Sunday, March 28, 2010
A few days ago, Road 13 Vineyards announced something quite shocking: They are retiring a bunch of their single varietal wines in favour of two new blends: Stemwinder and Rockpile. On the chopping block are the Riesling, Chardonnay, Syrah, Merlot, and Cabernet Sauvignon.
Icon Wines has written about the move here, and an official bunch of answers from the winery are available on the winery site.
The two new blends will be released on April 1. Stemwinder, the white blend, will be $22, and Rockpile, the red, will be $25.
We'll be hearing more about this move in the next few weeks. Road 13 has been very PR proactive, sending out samples and information to wine media around the province. Not only do Road 13 make fantastic wine, but they really must be the most PR-savvy winery in the province. They produce videos on their winemakeing process, update their website regularly, Tweet enthusiastically, and send out detailed vintage reports immediately on request. If a great product combined with sincere, detailed communication can't produce a successful winery, well, nothing will.
Pam Luckhurst, owner of Road 13, asks us to think about this change as a new era not only for Road 13, but also for BC wines. And winemaker Michael Bartier calls this a sacrifice for the greater good. Hmmm. But that doesn't quite answer the question of why they are they killing off no less than six of their varietal wines.
The view from Road 13's tasting room.
I've heard a lot of talk lately about blends being the wave of the future, but there are many arguments for and against this concept. For example:
Con: After years of building recognition for varietal names and getting consumers used to the idea of buying wine by varietal, blends can be confusing. The consumer won't know what they're getting.
Pro: There is so much quality difference among varietal wines that people don't really know what they're getting anyway. People may like a Merlot (for example) from one winery, but be disappointed by another from a different winery. Both wines may be good, but tastes and expectations differ.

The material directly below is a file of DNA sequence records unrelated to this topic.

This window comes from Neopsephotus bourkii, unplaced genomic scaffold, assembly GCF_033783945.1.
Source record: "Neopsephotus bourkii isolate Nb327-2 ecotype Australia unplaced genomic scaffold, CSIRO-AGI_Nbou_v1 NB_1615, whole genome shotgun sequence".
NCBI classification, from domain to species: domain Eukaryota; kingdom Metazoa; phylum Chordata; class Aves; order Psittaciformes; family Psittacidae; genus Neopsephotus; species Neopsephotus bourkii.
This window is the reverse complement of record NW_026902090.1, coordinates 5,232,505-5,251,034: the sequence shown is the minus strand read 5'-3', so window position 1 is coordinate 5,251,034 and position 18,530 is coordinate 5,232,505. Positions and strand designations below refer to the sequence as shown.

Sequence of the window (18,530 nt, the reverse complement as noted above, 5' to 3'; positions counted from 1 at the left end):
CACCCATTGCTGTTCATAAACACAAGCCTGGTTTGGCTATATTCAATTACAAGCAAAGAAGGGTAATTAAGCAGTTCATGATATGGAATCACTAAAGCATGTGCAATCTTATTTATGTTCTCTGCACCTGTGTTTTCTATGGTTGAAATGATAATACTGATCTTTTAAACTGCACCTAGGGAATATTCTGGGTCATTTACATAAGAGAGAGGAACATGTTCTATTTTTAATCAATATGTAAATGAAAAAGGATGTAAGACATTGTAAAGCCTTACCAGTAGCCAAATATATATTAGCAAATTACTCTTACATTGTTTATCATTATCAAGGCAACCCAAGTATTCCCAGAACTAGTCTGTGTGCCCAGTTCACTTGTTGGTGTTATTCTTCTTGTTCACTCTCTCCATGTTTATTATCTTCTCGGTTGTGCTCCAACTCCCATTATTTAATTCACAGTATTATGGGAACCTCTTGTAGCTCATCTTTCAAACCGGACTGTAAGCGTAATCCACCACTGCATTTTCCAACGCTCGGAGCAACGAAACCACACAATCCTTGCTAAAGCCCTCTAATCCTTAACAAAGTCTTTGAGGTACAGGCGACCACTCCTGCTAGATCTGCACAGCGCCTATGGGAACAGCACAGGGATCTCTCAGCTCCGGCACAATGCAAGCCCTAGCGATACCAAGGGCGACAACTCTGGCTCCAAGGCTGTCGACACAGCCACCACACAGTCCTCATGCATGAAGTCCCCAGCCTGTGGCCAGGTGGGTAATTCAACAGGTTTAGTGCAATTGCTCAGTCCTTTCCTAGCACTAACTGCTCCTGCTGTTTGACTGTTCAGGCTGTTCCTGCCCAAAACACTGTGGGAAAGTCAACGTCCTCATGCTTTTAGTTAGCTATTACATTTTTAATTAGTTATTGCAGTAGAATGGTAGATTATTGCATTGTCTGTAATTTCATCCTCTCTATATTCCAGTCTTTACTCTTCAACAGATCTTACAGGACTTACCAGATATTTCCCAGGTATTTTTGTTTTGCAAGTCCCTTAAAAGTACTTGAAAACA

My theory (only a theory, with no actual evidence) is that Road 13 is making a savvy business move. They want to play in the pool with the big boys. To do that they need volume, and with their existing vines they can only get that volume with two blends. With six varietals there is not enough volume. But with two blends from those varietals? Maybe.
I could go on, but I'll let you fill in your own theories, pros, and cons. Suffice it to say that Road 13's move is controversial. I'm quite devoted to their Cabernet Sauvignon, and I'm sad to see it go. However, I'm glad that their Old Vines Chenin Blanc hasn't been sacrificed.
But what about the wine anyway??
Road 13 Stemwinder 2009
Tonight my honey and I tasted the Stemwinder -- it was delicious. The blend is 60% Chardonnay, 32% Sauvignon Blanc, and 8% Chardonnay Musqué.
On the nose: Apple, clover, and honey. Not sweet, but fresh and gentle like a breeze.
On the palate: Big, complex, intense, and dense! Round and full, minty caramel, green plum, and Macintosh apple with hints of citrus -- especially grapefruit. The finish is long and intense -- with a hint of ginger flavour but no ginger spice. Minerality -- fresh mountain stream. Dry, and really well balanced. Not tart at all even though it's only been in the bottle for about 6 weeks. What kind of stunner will this be after another 6 months or year?
It's all here, it's gorgeous, and it stands up to intensely flavoured food. We tried it with smoked and fresh cheeses, dried olives, and even a light chicken molé. Fantastic.
Okay Road 13, you've come up with the goods. This is one delicious blend.